Catherine Sorge (New Jersey Coach), Ruth Gormanns (LWV of Fair Lawn), Ilene Kahn (LWV of Fair Lawn), and Sara Sanders (LWVUS staff)

At our Membership and Leadership Development (MLD) Program trainings, where we partner with local and state Leagues to grow and strengthen the League nationwide, we always finish up with a quick discussion about change. In many ways, that is what the MLD program is all about: thinking about the League of Women Voters from a new perspective; focusing on our strengths, such as our dedicated, grassroots volunteers, our integrity, our long and successful history, our desire to fight for all citizens’ rights in our democracy; modernizing our processes; and welcoming the next generation of League leaders to our storied organization.

These are lofty goals that I’ve conceded will take some time to achieve.

Perhaps, though, it won’t take as long as I expected – at least not to start seeing some meaningful change. This past weekend, I had the honor of going back to my home state, New Jersey, to train five new coaches and five new local Leagues in organizational development best practices. With the help of League coaches, the training weekend was a success! Our new coaches and local League participants left with some concrete first steps to growing the League in their communities and were enthusiastic (even if timidly for some) to get started.

It was a real pleasure to hear about how effective the Leagues in New Jersey were over the past election season. They really stepped up to the plate to combat voter confusion over voter ID laws in a neighboring state. While New Jersey citizens did not need to show ID at the polls, the press from Pennsylvania’s voter ID battle led many to believe otherwise. The League of Women Voters of New Jersey was instrumental in ensuring voters had the correct information and were not afraid to go to the polls without ID by providing voters with a toll-free hotline and disseminating factual, unbiased information.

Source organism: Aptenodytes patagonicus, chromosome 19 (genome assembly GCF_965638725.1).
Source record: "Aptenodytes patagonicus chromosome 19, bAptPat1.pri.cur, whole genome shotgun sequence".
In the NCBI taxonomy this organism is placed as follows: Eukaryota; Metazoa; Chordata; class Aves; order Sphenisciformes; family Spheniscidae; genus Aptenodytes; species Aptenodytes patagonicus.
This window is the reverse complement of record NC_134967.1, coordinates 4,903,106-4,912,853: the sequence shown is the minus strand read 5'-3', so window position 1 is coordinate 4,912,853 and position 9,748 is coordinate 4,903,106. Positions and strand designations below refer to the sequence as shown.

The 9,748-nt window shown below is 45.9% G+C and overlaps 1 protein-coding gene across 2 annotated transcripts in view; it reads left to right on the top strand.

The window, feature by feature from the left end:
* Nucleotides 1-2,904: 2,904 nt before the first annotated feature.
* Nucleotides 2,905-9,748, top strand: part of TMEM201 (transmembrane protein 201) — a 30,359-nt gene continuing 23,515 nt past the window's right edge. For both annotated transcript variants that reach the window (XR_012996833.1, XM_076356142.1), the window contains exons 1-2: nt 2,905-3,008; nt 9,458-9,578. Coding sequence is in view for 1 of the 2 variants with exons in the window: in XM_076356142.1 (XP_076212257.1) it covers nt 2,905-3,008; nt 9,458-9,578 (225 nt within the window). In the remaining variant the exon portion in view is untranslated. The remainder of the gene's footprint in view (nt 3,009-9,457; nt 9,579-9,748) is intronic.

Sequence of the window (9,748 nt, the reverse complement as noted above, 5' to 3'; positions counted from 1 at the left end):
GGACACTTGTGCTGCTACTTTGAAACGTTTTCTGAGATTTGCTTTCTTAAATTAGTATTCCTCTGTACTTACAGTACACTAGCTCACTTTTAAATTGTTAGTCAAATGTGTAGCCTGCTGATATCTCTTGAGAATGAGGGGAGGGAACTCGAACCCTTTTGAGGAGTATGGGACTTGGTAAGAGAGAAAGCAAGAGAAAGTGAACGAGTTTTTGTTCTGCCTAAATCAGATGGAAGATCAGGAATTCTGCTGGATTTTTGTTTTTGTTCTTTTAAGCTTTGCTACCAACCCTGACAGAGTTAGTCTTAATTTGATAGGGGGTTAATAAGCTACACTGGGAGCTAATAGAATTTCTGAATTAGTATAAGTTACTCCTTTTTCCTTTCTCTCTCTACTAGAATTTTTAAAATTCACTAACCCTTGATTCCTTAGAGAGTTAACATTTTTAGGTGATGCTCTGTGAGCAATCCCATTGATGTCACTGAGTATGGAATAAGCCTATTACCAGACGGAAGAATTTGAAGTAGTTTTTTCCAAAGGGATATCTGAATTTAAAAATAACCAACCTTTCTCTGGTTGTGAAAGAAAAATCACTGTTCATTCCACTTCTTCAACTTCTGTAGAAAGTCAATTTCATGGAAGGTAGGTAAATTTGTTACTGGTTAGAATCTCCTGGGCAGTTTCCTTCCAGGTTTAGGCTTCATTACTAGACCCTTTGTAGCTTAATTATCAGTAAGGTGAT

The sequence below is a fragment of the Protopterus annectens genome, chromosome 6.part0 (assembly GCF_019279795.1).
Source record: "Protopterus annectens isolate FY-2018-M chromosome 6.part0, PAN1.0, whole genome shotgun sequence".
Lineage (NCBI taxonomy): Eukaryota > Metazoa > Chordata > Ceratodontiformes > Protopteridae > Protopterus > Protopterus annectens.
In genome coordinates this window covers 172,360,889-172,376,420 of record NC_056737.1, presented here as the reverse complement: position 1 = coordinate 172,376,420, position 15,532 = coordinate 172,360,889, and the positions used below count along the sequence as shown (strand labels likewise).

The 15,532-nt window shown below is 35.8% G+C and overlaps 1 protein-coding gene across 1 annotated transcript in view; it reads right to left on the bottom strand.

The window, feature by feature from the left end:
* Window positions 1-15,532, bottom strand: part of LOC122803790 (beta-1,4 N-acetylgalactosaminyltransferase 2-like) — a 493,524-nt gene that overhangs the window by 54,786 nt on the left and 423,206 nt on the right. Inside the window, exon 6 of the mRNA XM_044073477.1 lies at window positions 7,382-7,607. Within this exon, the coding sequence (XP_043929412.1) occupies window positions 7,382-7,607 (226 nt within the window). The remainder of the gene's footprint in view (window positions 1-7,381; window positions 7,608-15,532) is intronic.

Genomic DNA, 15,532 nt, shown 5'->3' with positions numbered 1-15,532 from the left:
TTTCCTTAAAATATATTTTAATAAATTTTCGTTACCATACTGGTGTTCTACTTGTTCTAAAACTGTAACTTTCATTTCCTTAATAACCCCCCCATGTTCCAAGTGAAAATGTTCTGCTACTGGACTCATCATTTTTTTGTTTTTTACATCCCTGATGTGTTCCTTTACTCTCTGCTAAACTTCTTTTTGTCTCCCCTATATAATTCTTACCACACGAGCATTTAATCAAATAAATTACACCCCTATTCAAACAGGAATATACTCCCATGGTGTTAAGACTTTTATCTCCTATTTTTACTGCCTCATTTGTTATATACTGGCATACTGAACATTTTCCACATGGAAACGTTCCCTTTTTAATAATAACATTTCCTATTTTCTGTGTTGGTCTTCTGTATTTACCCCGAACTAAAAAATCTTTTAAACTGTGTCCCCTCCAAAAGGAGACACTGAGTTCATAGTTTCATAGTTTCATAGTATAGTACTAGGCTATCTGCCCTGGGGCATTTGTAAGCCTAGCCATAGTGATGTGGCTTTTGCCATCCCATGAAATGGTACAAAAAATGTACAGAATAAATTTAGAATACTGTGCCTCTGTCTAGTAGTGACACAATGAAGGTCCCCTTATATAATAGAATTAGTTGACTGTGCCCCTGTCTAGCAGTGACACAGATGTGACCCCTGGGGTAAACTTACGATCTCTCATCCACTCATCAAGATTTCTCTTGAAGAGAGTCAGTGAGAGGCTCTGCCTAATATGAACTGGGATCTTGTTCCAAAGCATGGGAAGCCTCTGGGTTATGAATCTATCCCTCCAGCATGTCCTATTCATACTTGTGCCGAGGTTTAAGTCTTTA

Leagues across New Jersey also came to the rescue for citizens’ right to vote in the aftermath of Hurricane Sandy. Many League members were affected themselves by the super storm, but they were not deterred in helping to ensure all could vote by informing voters of the changes to their polling places and methods to vote as the changes were made. I could tell that New Jersey League members were proud of this work and that they understood how organizational development will help ensure they can be even more effective in the future.

What really struck me over the course of the weekend was how deeply rooted the idea of prioritizing organizational development, the core of MLD, is in New Jersey.  This new approach to how we do League is such an important change for our future. While I enjoyed seeing the faces of those I had met during my original visit to the Garden State for training back in 2011, I especially enjoyed learning more about all the good changes emerging that have already begun making the Leagues in New Jersey more effective in safeguarding our democracy.